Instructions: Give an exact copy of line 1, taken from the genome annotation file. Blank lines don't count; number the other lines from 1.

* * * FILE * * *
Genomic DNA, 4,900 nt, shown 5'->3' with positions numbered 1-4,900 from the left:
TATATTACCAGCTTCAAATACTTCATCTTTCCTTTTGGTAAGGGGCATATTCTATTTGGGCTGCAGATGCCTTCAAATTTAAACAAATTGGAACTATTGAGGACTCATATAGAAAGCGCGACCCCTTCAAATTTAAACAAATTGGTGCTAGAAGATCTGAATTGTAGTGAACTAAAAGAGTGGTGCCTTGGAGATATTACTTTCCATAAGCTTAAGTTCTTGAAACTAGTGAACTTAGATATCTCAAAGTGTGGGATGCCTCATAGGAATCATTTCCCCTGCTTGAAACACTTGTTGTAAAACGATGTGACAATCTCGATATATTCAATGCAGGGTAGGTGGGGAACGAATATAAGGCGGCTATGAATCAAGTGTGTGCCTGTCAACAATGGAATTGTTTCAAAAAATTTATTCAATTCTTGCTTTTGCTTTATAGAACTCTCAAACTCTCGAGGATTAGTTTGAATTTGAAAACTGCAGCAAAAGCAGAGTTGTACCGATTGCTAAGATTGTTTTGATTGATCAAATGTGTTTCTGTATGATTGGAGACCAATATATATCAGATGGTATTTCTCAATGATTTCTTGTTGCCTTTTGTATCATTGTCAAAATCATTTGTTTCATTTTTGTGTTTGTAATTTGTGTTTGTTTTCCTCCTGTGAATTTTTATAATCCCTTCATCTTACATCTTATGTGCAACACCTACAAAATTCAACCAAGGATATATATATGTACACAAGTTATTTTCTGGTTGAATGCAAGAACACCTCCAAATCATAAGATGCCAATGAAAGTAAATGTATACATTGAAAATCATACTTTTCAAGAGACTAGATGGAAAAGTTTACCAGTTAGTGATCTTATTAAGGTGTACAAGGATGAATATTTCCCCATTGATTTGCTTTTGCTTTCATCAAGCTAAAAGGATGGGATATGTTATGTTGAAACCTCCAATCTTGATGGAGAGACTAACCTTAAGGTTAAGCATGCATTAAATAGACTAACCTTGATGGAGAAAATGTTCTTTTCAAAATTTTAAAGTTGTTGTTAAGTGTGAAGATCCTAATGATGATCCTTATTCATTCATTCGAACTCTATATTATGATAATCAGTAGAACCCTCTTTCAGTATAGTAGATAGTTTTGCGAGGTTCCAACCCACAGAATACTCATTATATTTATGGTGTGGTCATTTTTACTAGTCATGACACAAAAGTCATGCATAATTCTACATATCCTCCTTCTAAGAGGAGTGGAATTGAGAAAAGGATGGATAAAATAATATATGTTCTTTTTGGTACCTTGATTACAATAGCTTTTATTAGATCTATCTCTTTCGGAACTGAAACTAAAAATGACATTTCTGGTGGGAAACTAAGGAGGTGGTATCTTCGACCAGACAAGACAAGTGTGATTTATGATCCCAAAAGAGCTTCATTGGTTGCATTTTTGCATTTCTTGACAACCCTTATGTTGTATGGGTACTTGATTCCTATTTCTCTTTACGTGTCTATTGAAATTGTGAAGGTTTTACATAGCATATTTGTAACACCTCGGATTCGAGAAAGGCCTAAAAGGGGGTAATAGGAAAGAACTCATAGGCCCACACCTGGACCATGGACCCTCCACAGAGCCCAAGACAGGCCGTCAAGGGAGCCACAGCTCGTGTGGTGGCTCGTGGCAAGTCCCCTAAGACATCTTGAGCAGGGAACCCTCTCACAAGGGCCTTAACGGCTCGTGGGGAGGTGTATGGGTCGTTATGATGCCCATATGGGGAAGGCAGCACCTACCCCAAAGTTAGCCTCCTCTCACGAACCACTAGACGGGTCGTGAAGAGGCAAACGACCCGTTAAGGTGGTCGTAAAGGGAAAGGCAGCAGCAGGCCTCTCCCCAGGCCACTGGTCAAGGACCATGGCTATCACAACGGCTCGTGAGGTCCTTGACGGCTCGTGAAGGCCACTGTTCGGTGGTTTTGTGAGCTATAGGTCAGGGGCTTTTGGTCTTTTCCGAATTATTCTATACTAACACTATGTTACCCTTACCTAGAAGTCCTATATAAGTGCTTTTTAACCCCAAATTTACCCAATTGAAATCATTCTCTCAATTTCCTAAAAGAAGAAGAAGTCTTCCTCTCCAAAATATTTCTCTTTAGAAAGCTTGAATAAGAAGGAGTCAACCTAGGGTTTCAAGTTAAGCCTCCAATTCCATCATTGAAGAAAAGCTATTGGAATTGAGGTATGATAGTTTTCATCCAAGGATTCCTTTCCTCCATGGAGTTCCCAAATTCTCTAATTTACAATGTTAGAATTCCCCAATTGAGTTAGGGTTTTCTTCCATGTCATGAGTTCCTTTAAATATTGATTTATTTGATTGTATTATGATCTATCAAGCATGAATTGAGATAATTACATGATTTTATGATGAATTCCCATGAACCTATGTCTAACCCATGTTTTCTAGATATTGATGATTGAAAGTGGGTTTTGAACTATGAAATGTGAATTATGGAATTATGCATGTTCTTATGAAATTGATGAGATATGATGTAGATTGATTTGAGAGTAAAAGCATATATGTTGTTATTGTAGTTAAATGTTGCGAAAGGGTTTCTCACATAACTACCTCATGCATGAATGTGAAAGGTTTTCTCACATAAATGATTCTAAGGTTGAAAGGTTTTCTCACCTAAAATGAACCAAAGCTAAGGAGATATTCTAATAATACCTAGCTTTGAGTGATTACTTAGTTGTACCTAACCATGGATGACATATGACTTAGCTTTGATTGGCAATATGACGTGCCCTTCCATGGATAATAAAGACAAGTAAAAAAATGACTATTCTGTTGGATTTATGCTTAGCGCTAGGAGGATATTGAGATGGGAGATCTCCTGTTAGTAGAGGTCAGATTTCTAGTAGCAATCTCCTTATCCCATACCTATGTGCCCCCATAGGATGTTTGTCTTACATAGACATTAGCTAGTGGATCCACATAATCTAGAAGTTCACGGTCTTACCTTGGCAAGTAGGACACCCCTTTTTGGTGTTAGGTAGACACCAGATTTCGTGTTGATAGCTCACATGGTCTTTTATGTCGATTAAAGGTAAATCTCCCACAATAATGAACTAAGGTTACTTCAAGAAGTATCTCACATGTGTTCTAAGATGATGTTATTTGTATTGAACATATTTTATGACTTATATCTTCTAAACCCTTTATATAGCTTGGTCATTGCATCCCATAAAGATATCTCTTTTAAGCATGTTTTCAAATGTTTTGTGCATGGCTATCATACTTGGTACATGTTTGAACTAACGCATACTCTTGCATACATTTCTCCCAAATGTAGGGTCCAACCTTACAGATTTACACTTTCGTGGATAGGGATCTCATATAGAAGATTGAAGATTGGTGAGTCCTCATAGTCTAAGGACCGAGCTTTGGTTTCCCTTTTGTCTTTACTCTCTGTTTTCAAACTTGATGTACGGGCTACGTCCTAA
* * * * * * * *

Genomic DNA, 4,900 nt, shown 5'->3' with positions numbered 1-4,900 from the left: